After 10 Years, Alabama Students Must Learn About Climate Change Again
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By Ben Guarino
After a 10-year hiatus, climate change is back in Alabama public schools. Evolution, too, raises its mutant fuzzy head. Alabamian youth will not have to believe these things, but they will need to know, for instance, that the globe is warming and the data indicate it’s humanity’s fault. The other big change, and the one that’s excited teachers across the state, is that students will have to learn not only through reading textbooks but also through verbs like “investigate” and “analyze” and, well, “mix vinegar and baking soda.” Frankly, it sounds as fun as a broad overview of grade school science can be — which is to say now’s as good a time as any to be a science nerd in the Heart of Dixie.
The new course of study, set to go into effect summer 2016, is a smart approach to a subject the bottom end of the Bible Belt has infamously wrestled with. It is no secret that Alabama public school students do not rank well in math and science. A Republican-led Board of Education unanimously agreed to the new course of study last Thursday. It remains to be seen if the evolution disclaimers will remain on the front of the books.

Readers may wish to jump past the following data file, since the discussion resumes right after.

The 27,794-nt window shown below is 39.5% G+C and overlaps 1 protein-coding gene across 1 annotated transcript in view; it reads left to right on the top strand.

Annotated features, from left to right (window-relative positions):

Inverse chatted with Steve Ricks, the director of the state Department of Education’s Alabama Math Science and Technology Initiative. Ricks was not a member of the 40-person committee — which included teachers, engineers, professors, and, as he puts it, some “very strongly religious folks” — though he helped shepherd the group through the three-year process. Ricks loves the prospect of students performing experiments.
“They have to be involved in investigations,” he says, “just like scientists do every day.” The —> Read More